Gun used against Pope John Paul II to be exhibited

By the Associated Press | March 19, 2014 | 12:05 PM EDT

CORRECTS CREDIT TO ALITALIA - This photo provided by Alitalia shows the Browning HP 9mm handgun used to shoot Pope John Paul II in the abdomen in St. Peter's Square at the Vatican, on May 13, 1981. Alitalia Flight 488 landed in Krakow, Poland on Tuesday, March 18, 2014 with some very special cargo on board: The gun used to shoot Pope John Paul II. Monsignor Dariusz Ras, the Polish priest who runs the John Paul II museum in the late pope's childhood home in Wadowice, transported the pistol from Rome to Poland for the museum's upcoming exhibit in honor of John Paul's April 27 canonization, Alitalia said. Mehmet Ali Agca used the Browning HP 9mm handgun to shoot John Paul in the abdomen in St. Peter's Square on May 13, 1981. The pope spent nearly three weeks in the hospital recovering. (AP Photo/Alitalia)

WARSAW, Poland (AP) — The gun used by a would-be assassin to shoot Pope John Paul II will be on display at a museum dedicated to the pontiff as a sign of God's protection of him, according to priests in charge of the museum.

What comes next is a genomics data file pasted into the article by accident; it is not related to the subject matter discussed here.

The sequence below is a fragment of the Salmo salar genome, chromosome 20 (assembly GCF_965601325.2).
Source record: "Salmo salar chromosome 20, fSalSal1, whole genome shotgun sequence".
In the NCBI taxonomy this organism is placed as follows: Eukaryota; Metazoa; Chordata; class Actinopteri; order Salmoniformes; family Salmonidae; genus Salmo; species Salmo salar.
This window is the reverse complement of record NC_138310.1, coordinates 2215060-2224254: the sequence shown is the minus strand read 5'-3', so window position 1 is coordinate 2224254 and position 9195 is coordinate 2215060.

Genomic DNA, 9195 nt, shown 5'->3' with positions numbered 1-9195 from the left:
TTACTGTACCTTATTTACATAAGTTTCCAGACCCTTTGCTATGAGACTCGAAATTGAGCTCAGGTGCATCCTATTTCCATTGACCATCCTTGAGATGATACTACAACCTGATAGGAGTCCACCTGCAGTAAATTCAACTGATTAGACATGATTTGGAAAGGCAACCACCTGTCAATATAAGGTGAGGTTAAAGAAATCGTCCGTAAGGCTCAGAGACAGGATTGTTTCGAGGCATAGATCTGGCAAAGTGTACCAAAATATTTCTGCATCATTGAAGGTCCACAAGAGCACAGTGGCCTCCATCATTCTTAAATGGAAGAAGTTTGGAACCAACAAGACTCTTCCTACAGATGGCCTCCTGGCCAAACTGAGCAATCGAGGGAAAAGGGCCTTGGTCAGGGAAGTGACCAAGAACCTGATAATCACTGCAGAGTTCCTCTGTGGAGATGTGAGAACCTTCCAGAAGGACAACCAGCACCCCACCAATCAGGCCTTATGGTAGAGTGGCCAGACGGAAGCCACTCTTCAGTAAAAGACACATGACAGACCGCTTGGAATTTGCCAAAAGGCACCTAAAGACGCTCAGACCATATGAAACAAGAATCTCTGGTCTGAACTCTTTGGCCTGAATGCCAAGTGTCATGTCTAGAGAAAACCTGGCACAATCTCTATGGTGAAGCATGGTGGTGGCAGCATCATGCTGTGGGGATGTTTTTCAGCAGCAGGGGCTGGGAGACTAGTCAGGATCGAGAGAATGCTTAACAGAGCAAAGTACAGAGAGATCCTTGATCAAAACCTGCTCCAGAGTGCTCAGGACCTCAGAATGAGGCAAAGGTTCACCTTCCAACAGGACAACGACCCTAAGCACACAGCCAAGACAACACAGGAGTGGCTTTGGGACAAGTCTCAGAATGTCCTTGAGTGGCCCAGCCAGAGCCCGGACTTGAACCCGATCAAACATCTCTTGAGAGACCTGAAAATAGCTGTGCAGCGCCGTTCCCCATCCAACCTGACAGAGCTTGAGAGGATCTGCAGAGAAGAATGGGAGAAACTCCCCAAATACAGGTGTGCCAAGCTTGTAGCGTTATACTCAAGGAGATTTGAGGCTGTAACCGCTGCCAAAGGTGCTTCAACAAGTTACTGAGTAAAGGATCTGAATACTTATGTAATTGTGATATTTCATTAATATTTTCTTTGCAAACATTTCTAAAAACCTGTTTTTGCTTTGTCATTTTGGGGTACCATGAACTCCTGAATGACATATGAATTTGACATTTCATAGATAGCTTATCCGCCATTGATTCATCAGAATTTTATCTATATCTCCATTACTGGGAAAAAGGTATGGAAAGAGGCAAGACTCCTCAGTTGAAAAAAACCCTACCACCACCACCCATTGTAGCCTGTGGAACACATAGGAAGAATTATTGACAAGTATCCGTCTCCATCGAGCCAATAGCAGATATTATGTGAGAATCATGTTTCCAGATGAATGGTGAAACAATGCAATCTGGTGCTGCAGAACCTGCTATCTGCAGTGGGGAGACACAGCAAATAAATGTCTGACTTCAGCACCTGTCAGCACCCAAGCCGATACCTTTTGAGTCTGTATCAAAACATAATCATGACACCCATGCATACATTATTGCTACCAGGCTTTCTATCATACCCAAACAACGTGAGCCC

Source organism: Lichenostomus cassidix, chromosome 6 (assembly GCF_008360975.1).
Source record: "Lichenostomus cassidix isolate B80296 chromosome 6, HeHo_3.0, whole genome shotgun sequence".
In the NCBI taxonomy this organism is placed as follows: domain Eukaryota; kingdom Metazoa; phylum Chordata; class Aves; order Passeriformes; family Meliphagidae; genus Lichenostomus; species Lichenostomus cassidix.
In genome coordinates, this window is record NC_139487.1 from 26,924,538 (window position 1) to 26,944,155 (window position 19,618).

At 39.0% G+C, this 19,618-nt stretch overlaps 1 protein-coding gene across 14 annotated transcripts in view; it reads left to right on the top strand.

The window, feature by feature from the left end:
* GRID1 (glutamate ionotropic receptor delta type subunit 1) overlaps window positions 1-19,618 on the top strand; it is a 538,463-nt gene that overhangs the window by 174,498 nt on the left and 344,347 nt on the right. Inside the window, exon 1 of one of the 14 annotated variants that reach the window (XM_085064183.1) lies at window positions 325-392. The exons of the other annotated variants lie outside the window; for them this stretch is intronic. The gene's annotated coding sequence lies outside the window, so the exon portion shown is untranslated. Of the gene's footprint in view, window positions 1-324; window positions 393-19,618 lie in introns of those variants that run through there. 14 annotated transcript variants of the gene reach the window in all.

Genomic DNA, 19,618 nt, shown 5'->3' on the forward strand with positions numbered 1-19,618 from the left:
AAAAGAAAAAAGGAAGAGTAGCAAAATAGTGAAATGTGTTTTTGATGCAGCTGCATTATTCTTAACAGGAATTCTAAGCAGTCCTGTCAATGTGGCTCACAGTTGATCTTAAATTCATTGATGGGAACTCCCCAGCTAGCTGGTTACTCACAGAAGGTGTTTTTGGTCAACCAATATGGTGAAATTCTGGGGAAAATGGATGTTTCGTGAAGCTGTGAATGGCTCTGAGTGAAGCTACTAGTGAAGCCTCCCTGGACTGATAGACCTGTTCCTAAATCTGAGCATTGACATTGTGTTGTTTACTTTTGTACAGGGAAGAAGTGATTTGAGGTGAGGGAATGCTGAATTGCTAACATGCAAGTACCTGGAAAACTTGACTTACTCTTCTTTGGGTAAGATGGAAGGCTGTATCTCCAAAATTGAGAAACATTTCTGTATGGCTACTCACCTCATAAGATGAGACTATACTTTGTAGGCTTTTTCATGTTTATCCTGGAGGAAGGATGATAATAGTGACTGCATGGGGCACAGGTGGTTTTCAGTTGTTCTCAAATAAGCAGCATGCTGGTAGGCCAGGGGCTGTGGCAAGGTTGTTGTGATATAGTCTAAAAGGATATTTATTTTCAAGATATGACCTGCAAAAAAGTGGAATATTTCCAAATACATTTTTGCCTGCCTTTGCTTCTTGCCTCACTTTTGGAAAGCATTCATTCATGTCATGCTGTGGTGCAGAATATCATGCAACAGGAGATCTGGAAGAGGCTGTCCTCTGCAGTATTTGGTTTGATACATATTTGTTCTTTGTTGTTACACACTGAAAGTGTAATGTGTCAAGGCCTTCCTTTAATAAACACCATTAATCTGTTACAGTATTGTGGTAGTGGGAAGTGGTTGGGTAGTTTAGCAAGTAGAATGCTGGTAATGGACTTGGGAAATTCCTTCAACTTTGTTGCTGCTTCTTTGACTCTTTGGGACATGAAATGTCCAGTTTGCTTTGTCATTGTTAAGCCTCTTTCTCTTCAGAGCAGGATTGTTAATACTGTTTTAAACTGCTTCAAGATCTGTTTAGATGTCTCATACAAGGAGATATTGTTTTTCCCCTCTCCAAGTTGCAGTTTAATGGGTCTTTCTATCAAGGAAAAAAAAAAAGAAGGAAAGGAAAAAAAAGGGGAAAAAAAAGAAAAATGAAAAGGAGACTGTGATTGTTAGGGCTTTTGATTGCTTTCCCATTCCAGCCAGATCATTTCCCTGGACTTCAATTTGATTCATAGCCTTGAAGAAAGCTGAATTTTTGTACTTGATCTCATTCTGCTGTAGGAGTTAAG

John Paul II, who died in 2005, is to be proclaimed as a saint April 27 at the Vatican and the museum is preparing a new exhibition for the occasion.

Monsignor Jacek Pietruszka said Wednesday that many people wonder why trained assassin Mehmet Ali Agca, firing a Browning HP 9mm handgun from close range, injured but did not kill the pope in St. Peter's Square on May 13, 1981.

"We believe that the pope was saved to continue his mission," museum's deputy director Pietruszka told The Associated Press.

"The gun is a sign of God's Providence," he said.

The Polish-born pope spent nearly three weeks at a Rome hospital recovering from injuries to his abdomen and from massive loss of blood.

The gun — on three-year lease from Rome's penal authorities — and a replica of the bullet will be among "witnesses" to the happy and sad moments in the late pope's life that will be documented at the multi-media museum in John Paul's childhood home in Wadowice, in southern Poland.

The hospital where he recovered also offered exhibits, Pietruszka said, but refused to specify.

The current, small exhibition at the house where the pope was born in 1920 as Karol Wojtyla, will close this week to give room for the expanded museum that will reopen on April 9.

John Paul pardoned Agca, who was released from prison in 2010.